“About D*mn Time” by Lizzo: A disco-infused pop anthem (featuring flutes!) is taking over the radio waves and TikTok. The chorus is infectious, but this song is perhaps best known for its bridge piece: “In a minute, I’ma need a sentimental / Man or woman to pump me up / Feelin’ fussy, walkin’ in my Balenci-ussies/ Tryna bring out the fabulous.” It’s the kind of song you listen to while getting ready for a Friday night out as you bid the stress of a busy week goodbye; it’s also got strong language and references to substance use. Lyrics and video (containing profanity); Lizzo’s studio album, Special, was released last week.

Translation: Consenting With A Caveat

For young women, and young men as well, the idea of consent can seem simple at first. If you want to have sex with someone, you just say “yes”, right? Well, there are lots of mitigating factors that can make the answer a little more complex. What if you’re drunk? Or, God forbid, drugged or facing the threat of physical harm? Beyond that, many people fear that a “yes,” even one given under coercion, may disqualify them from receiving help or encouragement if they regret their decision afterward.

Our culture gives young people a confusing and contradictory view of sex: have the sex you want to have, have a lot of it, and have it with whoever you feel like. At the same time, make sure all the sex you have is safe, consenting, protected, and that you feel respected and cared for. How can the two coexist? Well, they really can’t. When the whole morality of sex hangs on the string of “who said yes, to what, and why?” we find ourselves lost in a fog that can leave us feeling confused, regretful, or afraid.

As we said above, we as Christians have a very different view of what sex is supposed to look like and mean that goes far beyond consent. Obviously consent is essential, but it’s not what makes sex moral or good. God is a God of order. There are boundaries that are specifically designed not only to keep us safe, but to allow us to experience the most beautiful and sacred kind of intimacy. When a man and woman participate in sex in a loving, safe marriage, they are reflecting not only the bonds between Christ and the church, but the Holy Spirit’s marriage to our very souls. In this way, sex transcends the physical and becomes holy.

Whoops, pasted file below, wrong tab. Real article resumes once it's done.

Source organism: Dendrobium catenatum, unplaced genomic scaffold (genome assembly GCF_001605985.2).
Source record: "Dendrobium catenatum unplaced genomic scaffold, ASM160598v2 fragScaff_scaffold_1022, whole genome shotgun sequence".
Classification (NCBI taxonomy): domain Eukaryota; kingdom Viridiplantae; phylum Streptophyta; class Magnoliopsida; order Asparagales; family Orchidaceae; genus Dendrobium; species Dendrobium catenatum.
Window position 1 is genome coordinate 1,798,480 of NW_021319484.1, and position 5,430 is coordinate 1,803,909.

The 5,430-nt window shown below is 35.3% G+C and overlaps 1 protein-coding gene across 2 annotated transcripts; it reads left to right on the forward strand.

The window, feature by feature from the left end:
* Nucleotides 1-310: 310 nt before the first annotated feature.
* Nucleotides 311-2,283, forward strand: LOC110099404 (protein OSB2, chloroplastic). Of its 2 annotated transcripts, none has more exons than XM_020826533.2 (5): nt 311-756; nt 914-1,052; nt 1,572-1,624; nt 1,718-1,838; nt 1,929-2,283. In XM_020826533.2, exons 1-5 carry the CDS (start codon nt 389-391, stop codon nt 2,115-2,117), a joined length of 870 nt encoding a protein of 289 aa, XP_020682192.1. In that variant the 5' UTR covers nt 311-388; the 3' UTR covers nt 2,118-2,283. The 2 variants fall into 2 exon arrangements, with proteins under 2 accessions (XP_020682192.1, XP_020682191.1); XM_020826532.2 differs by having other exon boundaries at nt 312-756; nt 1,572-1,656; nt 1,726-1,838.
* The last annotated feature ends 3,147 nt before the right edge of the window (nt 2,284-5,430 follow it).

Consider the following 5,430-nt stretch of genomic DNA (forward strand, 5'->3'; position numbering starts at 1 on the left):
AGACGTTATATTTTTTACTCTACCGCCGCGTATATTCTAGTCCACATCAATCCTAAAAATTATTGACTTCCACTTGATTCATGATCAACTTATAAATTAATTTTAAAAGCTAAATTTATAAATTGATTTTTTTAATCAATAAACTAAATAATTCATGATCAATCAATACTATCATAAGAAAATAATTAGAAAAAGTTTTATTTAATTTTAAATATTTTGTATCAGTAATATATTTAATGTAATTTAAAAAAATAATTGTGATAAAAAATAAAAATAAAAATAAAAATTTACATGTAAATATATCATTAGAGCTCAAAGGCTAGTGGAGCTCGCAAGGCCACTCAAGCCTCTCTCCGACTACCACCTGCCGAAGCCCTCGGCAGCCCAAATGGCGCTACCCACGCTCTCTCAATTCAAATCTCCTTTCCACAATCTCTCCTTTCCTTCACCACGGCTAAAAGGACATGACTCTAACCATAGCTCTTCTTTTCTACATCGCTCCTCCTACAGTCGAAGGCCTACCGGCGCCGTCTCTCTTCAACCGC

In Pope John Paul II’s book, Man and Woman He Created Them, he says this about sex and its meaning: “The body, and it alone, is capable of making visible what is invisible: the spiritual and the divine. It was created to transfer into the visible reality of the world the mystery hidden since time immemorial in God [God’s love for man], and thus to be a sign of it.” Consent alone is not enough because sex that is tied only to a “yes” is not strong enough to bear the image of the Creator. It is designed to be and to embody love—the pure, holy, redeemed gift of God, and must be grounded by His design and the blessing of the Spirit.

Here are some questions to help spark conversation with your teens:

  • What role does sex play in the human experience? What do you think it’s supposed to look like?
  • In what situations might “enthusiastic consent” fail to protect people having sex?
  • Why do you think humans were designed with the capacity and desire for sex? What could be God’s goal for that capacity and desire?